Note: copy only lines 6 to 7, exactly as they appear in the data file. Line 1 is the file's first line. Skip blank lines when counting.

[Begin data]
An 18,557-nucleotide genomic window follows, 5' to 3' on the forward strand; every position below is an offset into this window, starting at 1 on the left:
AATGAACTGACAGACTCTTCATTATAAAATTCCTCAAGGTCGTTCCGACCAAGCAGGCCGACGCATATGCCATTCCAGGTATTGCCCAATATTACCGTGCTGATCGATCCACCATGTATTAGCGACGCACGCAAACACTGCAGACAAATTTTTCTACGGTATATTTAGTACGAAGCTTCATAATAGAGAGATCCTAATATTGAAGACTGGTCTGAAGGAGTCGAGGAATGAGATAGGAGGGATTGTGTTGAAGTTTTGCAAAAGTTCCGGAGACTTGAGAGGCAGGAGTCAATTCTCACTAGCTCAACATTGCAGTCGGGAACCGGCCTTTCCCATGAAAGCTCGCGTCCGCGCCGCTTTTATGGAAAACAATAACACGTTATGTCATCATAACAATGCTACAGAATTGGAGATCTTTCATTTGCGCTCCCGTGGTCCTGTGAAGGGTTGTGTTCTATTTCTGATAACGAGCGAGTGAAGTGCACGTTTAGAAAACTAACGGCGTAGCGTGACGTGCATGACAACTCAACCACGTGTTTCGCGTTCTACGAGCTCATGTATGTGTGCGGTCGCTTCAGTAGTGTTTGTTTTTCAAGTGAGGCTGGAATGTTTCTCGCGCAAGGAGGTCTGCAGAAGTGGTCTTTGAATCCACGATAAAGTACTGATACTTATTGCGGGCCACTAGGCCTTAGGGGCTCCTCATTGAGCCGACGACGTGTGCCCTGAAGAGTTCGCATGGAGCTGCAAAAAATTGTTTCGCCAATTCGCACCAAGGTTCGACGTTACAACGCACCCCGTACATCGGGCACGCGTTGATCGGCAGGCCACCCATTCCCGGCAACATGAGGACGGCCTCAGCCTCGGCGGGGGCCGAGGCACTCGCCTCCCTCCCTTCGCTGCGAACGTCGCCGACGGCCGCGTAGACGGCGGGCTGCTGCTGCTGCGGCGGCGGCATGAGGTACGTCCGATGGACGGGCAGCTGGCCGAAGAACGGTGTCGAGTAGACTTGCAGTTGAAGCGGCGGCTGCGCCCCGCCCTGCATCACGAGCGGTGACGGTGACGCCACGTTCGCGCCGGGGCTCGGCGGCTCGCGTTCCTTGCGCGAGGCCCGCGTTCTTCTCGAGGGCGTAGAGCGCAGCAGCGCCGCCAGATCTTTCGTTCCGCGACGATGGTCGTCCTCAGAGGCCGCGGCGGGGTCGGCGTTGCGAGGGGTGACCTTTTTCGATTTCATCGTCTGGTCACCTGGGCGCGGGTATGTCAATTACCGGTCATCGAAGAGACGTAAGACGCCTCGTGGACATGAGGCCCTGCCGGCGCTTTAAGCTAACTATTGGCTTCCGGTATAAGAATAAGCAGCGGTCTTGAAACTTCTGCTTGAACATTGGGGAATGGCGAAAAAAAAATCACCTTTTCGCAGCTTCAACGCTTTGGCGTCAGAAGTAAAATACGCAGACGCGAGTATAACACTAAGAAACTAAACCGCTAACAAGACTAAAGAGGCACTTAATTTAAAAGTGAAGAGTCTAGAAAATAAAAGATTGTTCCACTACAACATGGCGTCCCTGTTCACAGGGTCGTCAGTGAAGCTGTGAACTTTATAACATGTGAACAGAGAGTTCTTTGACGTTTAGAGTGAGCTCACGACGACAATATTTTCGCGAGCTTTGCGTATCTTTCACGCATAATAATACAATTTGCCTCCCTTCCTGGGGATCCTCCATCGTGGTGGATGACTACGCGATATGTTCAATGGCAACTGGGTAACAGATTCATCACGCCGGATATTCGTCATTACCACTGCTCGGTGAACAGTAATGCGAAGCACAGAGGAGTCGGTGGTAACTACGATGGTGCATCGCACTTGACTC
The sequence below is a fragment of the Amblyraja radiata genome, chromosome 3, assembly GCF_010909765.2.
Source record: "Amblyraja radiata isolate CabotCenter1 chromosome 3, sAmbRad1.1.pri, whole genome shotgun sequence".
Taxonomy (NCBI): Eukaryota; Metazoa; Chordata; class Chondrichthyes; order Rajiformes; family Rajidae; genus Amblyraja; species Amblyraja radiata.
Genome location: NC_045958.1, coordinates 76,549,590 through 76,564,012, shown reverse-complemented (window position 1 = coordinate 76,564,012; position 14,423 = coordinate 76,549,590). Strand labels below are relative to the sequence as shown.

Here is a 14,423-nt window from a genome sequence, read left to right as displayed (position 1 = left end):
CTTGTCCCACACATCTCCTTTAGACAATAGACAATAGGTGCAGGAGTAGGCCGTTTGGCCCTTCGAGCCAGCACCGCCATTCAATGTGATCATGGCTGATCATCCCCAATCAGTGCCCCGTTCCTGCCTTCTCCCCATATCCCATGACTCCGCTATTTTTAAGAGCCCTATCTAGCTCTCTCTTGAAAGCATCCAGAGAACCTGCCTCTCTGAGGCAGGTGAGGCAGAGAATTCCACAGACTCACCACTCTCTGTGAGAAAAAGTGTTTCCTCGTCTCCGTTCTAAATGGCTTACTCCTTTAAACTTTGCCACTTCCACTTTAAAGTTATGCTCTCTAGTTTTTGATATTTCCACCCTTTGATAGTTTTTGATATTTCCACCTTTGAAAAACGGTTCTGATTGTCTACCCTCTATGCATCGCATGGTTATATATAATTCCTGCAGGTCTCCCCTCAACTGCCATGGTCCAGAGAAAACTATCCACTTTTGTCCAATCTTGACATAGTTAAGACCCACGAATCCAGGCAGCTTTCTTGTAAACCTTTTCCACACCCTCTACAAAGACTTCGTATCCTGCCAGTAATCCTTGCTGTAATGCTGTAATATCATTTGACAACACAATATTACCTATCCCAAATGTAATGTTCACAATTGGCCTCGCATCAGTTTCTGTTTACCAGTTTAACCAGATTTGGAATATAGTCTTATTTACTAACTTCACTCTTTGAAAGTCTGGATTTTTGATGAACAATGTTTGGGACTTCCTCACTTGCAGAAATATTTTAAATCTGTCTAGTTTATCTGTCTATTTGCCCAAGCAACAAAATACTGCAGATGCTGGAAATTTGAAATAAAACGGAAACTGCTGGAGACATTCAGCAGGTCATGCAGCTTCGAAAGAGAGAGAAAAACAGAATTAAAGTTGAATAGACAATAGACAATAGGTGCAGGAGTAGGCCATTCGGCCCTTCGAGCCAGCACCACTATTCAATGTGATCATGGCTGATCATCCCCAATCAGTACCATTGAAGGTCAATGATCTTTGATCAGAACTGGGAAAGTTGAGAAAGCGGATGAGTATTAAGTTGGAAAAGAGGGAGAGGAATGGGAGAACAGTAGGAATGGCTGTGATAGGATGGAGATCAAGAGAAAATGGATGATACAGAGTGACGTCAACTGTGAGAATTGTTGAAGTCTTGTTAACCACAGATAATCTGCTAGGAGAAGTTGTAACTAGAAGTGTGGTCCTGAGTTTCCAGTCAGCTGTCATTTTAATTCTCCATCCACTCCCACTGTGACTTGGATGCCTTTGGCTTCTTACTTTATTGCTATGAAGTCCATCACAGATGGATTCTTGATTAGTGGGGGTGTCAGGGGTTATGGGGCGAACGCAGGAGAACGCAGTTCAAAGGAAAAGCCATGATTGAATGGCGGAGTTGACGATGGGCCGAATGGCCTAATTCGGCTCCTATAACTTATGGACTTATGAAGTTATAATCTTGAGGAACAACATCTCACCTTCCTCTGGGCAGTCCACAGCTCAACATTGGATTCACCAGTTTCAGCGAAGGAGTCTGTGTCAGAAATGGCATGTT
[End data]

Genome location: NC_045958.1, coordinates 76,549,590 through 76,564,012, shown reverse-complemented (window position 1 = coordinate 76,564,012; position 14,423 = coordinate 76,549,590). Strand labels below are relative to the sequence as shown.

Here is a 14,423-nt window from a genome sequence, read left to right as displayed (position 1 = left end):